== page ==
I have been doing these tortured franchise rankings for more than three years now, in baseball, the NBA and the NFL. (My colleague Joe DeLessio ranks the NHL fan bases). Not once, not ever, has a team with fans ranked as the most tortured fanbase ever won a championship. They've not come particularly close. That's definitely on brand: If they won titles, there wouldn't be much torture, now would it.
Well, as of Sunday night … that's all over.
Last year's top team in our Tortured NBA Fan base Rankings was the Cleveland Cavaliers, for reasons that are not difficult to understand. Here's what I wrote about Cleveland last year:
The franchise is set up to finally bring an NBA championship to the city. But if it doesn't? If it somehow doesn't work out for LeBron here? Then Cavs fans may never forfeit this spot.
And just like that … torture over. It's like it never happened in the first place. As Cleveland continues its months-long orgy in the streets, we dig back into our Third Annual Tortured NBA Fan base Rankings. We will have a new No. 1 this year. As a reminder, here are the parameters:
This is a ranking of every team's fan base, from most to least spoiled. I want to find out who deserves a title the most: who you, as a disinterested party, should be cheering for next year. Lots of factors are involved here: fan loyalty, passion, historical success, particularly painful eras, near-miss title chances, current roster, any ineffable notion that just occurs to me while I'm putting this list together. I'm doing my best to give an honest accounting here. This ranking will get a lot better once all of you have had a chance to look at it and tell me what I got wrong.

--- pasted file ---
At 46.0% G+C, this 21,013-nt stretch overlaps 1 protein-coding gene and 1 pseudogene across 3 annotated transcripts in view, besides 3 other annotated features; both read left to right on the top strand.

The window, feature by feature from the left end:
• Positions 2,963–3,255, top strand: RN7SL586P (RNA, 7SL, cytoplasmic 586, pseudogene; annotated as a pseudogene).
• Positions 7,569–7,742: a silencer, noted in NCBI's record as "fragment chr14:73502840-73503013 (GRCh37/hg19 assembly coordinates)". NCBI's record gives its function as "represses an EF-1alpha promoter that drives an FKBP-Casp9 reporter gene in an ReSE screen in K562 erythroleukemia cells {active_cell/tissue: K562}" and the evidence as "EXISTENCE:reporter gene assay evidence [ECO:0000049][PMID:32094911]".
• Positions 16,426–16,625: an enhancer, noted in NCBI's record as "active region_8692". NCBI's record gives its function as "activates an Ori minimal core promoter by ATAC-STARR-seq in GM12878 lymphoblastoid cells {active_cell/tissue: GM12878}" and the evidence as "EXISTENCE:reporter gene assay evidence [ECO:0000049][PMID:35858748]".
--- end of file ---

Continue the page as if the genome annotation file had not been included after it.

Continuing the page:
One thing I've learned from doing these is that every fan base is more upset if you refer to them as less tortured than they actually feel, which seems backwards but probably isn't. Your input is the only way these improve.
30. Cleveland Cavaliers. (Last year: 1. Last title: 2016.) Win a title, you drop to the bottom of these rankings. That's pretty self-explanatory. Our only request, Cleveland: If the Indians end up winning the World Series, and -- heaven forbid -- the Browns end up doing the same, please, please, please please please do not turn into Boston. Give us that.
29. San Antonio Spurs. (Last year: 29. Last title: 2014.) It was a bummer for the Spurs to not even reach the Conference Finals we were all waiting for, and it was an even bigger bummer to see Tim Duncan looking so old at the end of the Thunder series. There's still no word on whether Duncan or Manu Ginobili are going to retire, but if they do, they won't end up going out on top. Those five championships -- two more than LeBron! -- are a welcome consolation prizes.
28. Golden State Warriors. (Last year: 30. Last title: 2015.) On one hand, yes, they just won the championship, so they're near the bottom of this list. On the other: Their beautiful, glorious, record-breaking season just ended in nightmare fashion, with everyone calling them chokers and de-legitimizing their accomplishments. Stephen Curry and the Warriors will need to win another title in the next few years to get everyone off their backs. It turns out that it's pretty hard to do that.
27. Miami Heat. (Last year: 28. Last title: 2013). There was a report that LeBron James' "secret motivation" to win a title turned out to be a desire to prove Pat Riley wrong when he questioned his decision to return to Cleveland. Does that help Miami's status in the long-term or hurt them? Miami hung in a little this year, but it's worth noting that Dwyane Wade and James now have the same number of titles. Who's closer to the next one?